Nicholas BeedleNicholas Biddle was born on January 8, 1786 in Philadelphia to Charles and Hannah Shepard Biddle. He described his own childhood by saying, "my boyhood was not I think happy." His reasoning in this statement came from his temperament which, as a young boy, was far more serious than one was expected to be at his age. Because of this, Biddle took it upon himself to become self educated by reading and studying rather than participating in games or recreation. Due to his intense studies, Biddle entered the University of Pennsylvania in 1796 at the age of ten. When he was a senior he withdrew from the University and enrolled in the sophomore class at Princeton.
When he was nineteen years old, Biddle was invited to work as an unpaid secretary in Paris by General John Armstrong. During his stay in France, Biddle developed an interest in international finance then after spending time with James Monroe in London, he returned to Philadelphia as a young lawyer who felt obligated to assist his father's friend, Aaron Burr who, after being exonerated in killing Alexander Hamilton in a duel years earlier, was then dealing with his creditors. Other work in the legal profession soon followed Biddle. An accomplished writer, he transcribed the journals of Lewis and Clark for publication and shortly after completing them, married Jane Craig on October 3, 1811.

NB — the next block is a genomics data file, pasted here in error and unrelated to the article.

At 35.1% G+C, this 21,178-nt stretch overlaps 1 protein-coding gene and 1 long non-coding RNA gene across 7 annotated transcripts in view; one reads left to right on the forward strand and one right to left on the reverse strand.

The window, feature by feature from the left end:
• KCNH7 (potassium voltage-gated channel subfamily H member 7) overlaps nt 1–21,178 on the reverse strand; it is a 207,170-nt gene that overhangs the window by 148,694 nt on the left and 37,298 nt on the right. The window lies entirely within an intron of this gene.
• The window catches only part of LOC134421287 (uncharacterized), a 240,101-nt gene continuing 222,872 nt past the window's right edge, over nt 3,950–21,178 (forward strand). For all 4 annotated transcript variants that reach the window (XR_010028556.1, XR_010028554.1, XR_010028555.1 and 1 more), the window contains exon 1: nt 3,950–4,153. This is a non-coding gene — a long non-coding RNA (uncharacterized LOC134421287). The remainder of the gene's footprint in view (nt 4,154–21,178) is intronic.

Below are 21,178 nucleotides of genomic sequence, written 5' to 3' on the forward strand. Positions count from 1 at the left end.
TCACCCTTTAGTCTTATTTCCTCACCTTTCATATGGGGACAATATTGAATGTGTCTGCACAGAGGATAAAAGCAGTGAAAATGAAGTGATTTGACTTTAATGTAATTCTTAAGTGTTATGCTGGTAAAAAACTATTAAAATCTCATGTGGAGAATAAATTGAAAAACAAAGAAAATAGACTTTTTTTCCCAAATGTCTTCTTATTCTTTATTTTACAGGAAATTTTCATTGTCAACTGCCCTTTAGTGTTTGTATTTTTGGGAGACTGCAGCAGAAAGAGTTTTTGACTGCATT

Biddle served one term in the Pennsylvania House of Representatives before James Monroe appointed him as one of the directors of the Second Bank of the United States in 1819. In 1822, when he was only 37 years of age, he became president of the Bank where he would lead a program to stabilize the currency. What happened following this ascension in the ranks of the Bank would be what put the name Nicholas Biddle into the history books and as a young man, untested in any sort of battle, thrust him into a war with a seasoned veteran of the military and a man who was soundly opposed to banks.